British-American War

Baltimore 1812
Baltimore 1812

[America, 1812] In those days Johann’s family moved even closer together. Laurie’s cousin Randolph served in the US Navy, and although the United States were neutral, again and again American vessels were captured by British ships and Americans were forcibly recruited. The British Royal Navy blockaded American harbors. Finally President James Madison (1809-1817) declared war on England. In spite of their numerical superiority, it did not go well for the Americans.

Johann’s daughter Jenny had fallen in love with a soldier whom she had met when they visited Randolph’s unit. As he would soon leave for the front, they had gotten married in all haste, despite Johann’s concerns. He could understand the young man’s anger against Great Britain all too well, after all he had been forcibly recruited himself. But he saw that the soldier got more and more under the influence of the “war hawks” who demanded the conquest of large parts of Canada. Johann, however, wished a life in peace and freedom for his children and his grandchildren, and conceded the same to the Canadians and Indians.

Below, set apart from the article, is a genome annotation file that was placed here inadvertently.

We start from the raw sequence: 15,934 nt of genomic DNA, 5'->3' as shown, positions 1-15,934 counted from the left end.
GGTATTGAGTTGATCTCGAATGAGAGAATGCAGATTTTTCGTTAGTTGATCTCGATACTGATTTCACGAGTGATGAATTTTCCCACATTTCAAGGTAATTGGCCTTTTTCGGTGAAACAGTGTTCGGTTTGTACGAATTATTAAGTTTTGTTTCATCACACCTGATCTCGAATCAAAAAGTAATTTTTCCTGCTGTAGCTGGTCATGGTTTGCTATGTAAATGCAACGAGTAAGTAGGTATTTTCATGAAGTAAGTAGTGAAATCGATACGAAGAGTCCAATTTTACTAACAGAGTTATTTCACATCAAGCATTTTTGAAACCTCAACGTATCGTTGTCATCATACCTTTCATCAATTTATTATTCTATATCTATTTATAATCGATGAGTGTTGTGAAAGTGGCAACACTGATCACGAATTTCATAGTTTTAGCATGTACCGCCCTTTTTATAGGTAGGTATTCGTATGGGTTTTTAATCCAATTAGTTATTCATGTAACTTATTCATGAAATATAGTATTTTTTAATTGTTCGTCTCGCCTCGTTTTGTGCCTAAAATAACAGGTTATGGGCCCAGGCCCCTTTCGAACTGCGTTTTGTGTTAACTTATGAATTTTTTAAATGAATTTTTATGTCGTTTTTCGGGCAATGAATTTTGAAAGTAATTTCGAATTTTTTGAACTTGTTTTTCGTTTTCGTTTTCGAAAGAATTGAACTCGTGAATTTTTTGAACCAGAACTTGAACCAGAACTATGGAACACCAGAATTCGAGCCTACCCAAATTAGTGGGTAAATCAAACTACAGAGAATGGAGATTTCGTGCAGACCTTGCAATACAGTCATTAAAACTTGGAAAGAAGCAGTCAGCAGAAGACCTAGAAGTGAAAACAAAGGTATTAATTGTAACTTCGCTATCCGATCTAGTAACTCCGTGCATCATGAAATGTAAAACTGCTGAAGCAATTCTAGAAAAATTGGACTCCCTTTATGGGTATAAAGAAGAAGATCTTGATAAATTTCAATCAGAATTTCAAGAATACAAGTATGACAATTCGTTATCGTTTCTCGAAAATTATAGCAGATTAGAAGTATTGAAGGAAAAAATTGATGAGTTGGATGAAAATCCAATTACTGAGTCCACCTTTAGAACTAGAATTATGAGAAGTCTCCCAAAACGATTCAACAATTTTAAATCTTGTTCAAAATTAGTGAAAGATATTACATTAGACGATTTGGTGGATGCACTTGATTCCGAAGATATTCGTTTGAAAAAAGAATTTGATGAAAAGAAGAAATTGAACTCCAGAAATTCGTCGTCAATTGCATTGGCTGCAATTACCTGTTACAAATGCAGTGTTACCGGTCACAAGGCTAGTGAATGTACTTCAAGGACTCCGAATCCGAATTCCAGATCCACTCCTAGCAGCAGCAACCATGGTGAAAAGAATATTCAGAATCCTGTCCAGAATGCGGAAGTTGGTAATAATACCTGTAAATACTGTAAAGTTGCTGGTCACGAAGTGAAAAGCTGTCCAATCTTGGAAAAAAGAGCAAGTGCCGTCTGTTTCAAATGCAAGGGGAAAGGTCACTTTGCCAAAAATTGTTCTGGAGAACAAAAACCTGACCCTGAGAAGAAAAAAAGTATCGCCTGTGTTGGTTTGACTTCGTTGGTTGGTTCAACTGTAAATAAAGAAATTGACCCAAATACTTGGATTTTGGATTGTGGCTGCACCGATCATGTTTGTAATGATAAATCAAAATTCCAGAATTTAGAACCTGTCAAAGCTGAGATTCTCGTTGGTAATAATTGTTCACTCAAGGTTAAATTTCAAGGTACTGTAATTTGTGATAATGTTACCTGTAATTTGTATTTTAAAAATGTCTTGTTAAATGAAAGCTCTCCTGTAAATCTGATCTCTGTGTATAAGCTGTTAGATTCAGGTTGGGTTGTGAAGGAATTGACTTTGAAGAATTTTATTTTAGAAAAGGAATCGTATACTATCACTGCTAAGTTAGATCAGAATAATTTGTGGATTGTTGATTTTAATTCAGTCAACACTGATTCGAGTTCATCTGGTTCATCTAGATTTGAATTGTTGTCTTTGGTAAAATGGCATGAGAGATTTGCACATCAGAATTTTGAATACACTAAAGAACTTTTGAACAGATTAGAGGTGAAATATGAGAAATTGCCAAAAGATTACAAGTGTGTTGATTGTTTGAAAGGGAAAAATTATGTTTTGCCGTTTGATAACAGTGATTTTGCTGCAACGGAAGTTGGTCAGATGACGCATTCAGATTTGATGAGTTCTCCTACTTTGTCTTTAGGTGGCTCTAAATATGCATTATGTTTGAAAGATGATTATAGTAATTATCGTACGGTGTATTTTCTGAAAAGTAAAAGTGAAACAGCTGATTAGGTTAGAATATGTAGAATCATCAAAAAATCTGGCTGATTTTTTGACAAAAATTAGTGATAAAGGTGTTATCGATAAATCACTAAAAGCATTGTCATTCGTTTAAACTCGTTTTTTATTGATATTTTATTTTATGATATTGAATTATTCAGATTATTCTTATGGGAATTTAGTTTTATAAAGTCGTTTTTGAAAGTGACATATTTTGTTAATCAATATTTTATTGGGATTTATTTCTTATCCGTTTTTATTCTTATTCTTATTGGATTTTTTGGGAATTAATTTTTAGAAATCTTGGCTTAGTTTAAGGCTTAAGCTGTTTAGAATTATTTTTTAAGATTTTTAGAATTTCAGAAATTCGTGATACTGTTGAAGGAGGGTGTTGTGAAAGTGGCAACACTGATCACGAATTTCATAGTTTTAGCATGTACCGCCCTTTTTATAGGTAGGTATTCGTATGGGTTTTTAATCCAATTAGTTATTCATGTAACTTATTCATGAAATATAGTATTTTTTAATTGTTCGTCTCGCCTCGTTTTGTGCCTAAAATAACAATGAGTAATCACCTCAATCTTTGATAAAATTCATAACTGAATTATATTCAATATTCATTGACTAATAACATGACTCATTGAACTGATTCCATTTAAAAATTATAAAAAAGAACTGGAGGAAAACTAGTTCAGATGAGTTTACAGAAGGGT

On his last visit, Jenny barely recognized her husband, as he was all obsessed with the conquest of Canada. When she said that the people there only defended their land, he yelled that her father had come to America as a British mercenary, and her family could hardly be good Americans. That was more than Jenny could bear. After the war they would separate.

A few months later she got the news that her husband had been killed in the war. His troops had attacked the Canadian city of York and were about to rob and burn private houses. This was against all law, and Jenny’s husband was horrified. He tried to stop his men, but they just shouted him down. In close-fight a shot rang, and he was dead. “In the end, his good side won,” Johann said, “let us remember him that way.”
In August 1814, the British raided Washington and burned down public buildings including the White House and the Capitol with the Library of Congress, in retaliation for American attacks in Canada.

References
The picture is from the German Wikipedia, public domain section.

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